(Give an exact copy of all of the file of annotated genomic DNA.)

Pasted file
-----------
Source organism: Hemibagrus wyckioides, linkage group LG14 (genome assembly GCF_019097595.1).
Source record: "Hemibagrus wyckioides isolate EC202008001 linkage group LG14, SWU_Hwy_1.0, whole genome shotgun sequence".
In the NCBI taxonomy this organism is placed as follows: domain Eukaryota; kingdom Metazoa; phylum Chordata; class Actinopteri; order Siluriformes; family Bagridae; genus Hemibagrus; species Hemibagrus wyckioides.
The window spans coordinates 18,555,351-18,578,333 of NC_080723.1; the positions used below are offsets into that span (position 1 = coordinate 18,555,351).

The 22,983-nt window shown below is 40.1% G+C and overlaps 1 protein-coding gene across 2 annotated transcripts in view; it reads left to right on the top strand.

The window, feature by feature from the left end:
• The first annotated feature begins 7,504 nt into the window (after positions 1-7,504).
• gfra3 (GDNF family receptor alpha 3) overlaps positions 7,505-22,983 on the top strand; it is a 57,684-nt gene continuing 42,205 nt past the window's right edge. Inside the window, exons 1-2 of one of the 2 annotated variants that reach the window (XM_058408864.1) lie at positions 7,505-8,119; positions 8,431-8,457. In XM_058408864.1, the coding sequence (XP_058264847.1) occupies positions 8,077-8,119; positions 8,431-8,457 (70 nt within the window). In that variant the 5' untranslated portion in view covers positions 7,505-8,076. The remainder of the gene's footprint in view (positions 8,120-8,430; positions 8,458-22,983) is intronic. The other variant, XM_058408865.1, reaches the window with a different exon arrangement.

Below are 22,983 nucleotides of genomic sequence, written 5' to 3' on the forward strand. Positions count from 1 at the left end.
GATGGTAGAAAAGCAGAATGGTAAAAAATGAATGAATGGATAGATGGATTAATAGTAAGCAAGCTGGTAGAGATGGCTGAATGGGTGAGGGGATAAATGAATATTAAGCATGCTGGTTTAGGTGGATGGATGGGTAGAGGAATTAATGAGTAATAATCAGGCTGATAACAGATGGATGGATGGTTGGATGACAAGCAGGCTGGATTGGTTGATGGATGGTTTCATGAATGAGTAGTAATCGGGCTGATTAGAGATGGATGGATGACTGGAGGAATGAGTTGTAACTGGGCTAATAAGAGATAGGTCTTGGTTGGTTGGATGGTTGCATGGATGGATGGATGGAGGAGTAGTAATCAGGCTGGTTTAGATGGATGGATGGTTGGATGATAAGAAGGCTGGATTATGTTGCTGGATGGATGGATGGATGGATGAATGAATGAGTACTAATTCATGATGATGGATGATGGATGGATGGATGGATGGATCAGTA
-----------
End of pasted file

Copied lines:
Source organism: Hemibagrus wyckioides, linkage group LG14 (genome assembly GCF_019097595.1).
Source record: "Hemibagrus wyckioides isolate EC202008001 linkage group LG14, SWU_Hwy_1.0, whole genome shotgun sequence".
In the NCBI taxonomy this organism is placed as follows: domain Eukaryota; kingdom Metazoa; phylum Chordata; class Actinopteri; order Siluriformes; family Bagridae; genus Hemibagrus; species Hemibagrus wyckioides.
The window spans coordinates 18,555,351-18,578,333 of NC_080723.1; the positions used below are offsets into that span (position 1 = coordinate 18,555,351).

The 22,983-nt window shown below is 40.1% G+C and overlaps 1 protein-coding gene across 2 annotated transcripts in view; it reads left to right on the top strand.

The window, feature by feature from the left end:
• The first annotated feature begins 7,504 nt into the window (after positions 1-7,504).
• gfra3 (GDNF family receptor alpha 3) overlaps positions 7,505-22,983 on the top strand; it is a 57,684-nt gene continuing 42,205 nt past the window's right edge. Inside the window, exons 1-2 of one of the 2 annotated variants that reach the window (XM_058408864.1) lie at positions 7,505-8,119; positions 8,431-8,457. In XM_058408864.1, the coding sequence (XP_058264847.1) occupies positions 8,077-8,119; positions 8,431-8,457 (70 nt within the window). In that variant the 5' untranslated portion in view covers positions 7,505-8,076. The remainder of the gene's footprint in view (positions 8,120-8,430; positions 8,458-22,983) is intronic. The other variant, XM_058408865.1, reaches the window with a different exon arrangement.

Below are 22,983 nucleotides of genomic sequence, written 5' to 3' on the forward strand. Positions count from 1 at the left end.
GATGGTAGAAAAGCAGAATGGTAAAAAATGAATGAATGGATAGATGGATTAATAGTAAGCAAGCTGGTAGAGATGGCTGAATGGGTGAGGGGATAAATGAATATTAAGCATGCTGGTTTAGGTGGATGGATGGGTAGAGGAATTAATGAGTAATAATCAGGCTGATAACAGATGGATGGATGGTTGGATGACAAGCAGGCTGGATTGGTTGATGGATGGTTTCATGAATGAGTAGTAATCGGGCTGATTAGAGATGGATGGATGACTGGAGGAATGAGTTGTAACTGGGCTAATAAGAGATAGGTCTTGGTTGGTTGGATGGTTGCATGGATGGATGGATGGAGGAGTAGTAATCAGGCTGGTTTAGATGGATGGATGGTTGGATGATAAGAAGGCTGGATTATGTTGCTGGATGGATGGATGGATGGATGAATGAATGAGTACTAATTCATGATGATGGATGATGGATGGATGGATGGATGGATCAGTA